In July this year, Anthony Chavez, the VP of the Privacy Sandbox at Google, wrote a blog announcing what many were waiting for. It was about Google pushing its decision to phase out third-party cookies to next year. Although Google had planned this move for 2022, Chavez noted that they had vital feedback to delay the removal of cookies, among a host of other reasons. Most of all, organizations needed more time to test cookieless targeting solutions.
Google now plans to phase out third-party cookies by the second half of 2024. This delay gives brands across the board plenty of time to test cookieless targeting techniques. But this experimentation can be overwhelming. This is why we maintain a ready reckoner to guide you through this process.
Cookieless targeting techniques – your top 2 options
Brands have two primary options for seamless audience addressability in the new normal as they aim to target their customers in the absence of cookies.
Option 1: Authenticated targeting
Authentication in this context means consent. Authenticated targeting occurs when a company gets explicit permission from an internet user before using their data. This authorization request appears in the “this site will use your cookies” consent box that now shows up on all websites.
Customers will therefore be permitting the use of their first-party data, which stems from all browsing behavior on the website. They can also choose to agree to third-party platforms using this data for ad personalization.
But the question many ask is how this is any different from cookies. The difference is that the only data the brand now collects is what the customer generates on their specific website. The moment they switch to another website, data collection stops. This method is effective if your website gets a high volume of traffic.
Alternatively, if you have multiple channels where your audience visits you – like an app, an ecommerce and a brand website – you can use identity resolution to create a single customer view. Several platforms like ReBid help piece the insights together when the same customer visits your different channels. A holistic identity built with these insights will shape your targeting better for the cookieless era.
Authenticated targeting is a great option that respects privacy-forward customers and gives them a comprehensive idea of what information you are collecting.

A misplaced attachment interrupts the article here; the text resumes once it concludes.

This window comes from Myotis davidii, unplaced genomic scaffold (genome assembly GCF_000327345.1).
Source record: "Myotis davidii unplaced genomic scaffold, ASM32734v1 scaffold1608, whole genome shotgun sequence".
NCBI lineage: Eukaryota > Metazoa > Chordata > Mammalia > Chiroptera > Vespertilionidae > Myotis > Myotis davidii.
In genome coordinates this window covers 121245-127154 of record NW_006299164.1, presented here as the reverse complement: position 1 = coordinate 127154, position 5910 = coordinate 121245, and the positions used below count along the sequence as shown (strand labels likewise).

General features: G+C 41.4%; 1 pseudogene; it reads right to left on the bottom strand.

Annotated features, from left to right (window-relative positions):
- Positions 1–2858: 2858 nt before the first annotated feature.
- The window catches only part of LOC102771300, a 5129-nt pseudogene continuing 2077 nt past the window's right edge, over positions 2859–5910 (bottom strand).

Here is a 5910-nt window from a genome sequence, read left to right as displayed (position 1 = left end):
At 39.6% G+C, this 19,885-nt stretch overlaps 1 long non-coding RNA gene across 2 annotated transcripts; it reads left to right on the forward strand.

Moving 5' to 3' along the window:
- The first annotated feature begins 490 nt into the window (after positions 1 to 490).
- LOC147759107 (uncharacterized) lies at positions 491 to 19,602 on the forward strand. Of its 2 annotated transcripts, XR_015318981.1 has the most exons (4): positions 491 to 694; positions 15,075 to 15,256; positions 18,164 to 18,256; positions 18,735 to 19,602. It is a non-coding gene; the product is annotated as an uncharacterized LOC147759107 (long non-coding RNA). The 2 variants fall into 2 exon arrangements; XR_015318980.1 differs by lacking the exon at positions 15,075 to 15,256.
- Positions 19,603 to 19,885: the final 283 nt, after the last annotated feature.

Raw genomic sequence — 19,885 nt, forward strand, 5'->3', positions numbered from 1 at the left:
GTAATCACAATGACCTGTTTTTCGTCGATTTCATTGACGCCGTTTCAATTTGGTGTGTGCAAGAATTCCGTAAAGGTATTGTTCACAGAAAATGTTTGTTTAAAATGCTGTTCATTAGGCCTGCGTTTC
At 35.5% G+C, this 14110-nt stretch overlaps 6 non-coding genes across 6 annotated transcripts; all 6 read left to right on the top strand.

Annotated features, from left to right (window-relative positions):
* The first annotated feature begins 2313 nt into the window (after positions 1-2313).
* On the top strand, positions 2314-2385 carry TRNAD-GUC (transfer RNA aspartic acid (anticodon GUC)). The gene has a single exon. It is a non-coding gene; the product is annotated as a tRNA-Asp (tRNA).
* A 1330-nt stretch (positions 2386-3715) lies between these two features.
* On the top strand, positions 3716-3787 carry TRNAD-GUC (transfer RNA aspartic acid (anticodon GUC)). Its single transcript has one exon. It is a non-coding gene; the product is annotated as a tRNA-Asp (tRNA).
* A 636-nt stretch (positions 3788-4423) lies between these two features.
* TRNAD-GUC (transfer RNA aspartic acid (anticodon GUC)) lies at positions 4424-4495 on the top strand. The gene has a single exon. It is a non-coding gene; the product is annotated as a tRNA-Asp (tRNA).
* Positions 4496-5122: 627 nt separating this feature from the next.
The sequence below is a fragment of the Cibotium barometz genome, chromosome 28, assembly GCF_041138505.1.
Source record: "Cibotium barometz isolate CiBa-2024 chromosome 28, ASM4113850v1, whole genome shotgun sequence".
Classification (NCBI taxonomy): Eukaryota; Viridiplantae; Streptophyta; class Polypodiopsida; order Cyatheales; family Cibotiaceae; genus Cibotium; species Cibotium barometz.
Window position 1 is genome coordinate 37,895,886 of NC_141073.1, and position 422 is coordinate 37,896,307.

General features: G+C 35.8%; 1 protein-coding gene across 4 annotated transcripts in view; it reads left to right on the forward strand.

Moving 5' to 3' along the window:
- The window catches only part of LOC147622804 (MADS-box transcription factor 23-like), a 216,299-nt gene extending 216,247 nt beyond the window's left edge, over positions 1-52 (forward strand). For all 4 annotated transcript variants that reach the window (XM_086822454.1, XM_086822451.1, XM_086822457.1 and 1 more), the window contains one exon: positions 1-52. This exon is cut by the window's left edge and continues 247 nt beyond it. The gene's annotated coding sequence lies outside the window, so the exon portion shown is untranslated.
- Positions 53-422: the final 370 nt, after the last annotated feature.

Option 2: Anonymous or non-authenticated targeting
Since this technique doesn’t involve identifying users, there is no need to take consent. Anonymous targeting relies on:
- Contextual targeting (more on this later)
- Edge computing
Edge computing for anonymous targeting will help brands assess consumer behavior based on proximity. It captures and analyzes data “on the edge,” close to where the user generates the data.
For example, this option can calculate how much time a consumer spends at a store. Based on that, marketing teams can target them with a unique ad or AI-based marketing methods like AR/VR at the store.
Want to be future-ready with cookieless targeting solutions? Explore ReBid Insight’s visual dashboards that consolidate your customer data. Request a demo today and get started
Explore your goldmine of customer data to build cookieless targeting solutions
Now that we have looked at the two primary cookieless targeting solutions, let’s talk about the role of customer data in the cookieless era. Scratch that. Customer data is not going to play a role; it’s going to be the very foundation of advertising without cookies.
Solution 1: First-party data
The benefits of first-party data are endless. This is the data you own as a brand because you collect and process it with your customer’s explicit consent. First-party data is the bedrock of personalized relationships with your customers. Be curious about them without attempting sales transactions. Instead, give them a strong value exchange for their data. It does not necessarily have to be freebies because your discerning customers will see right through that.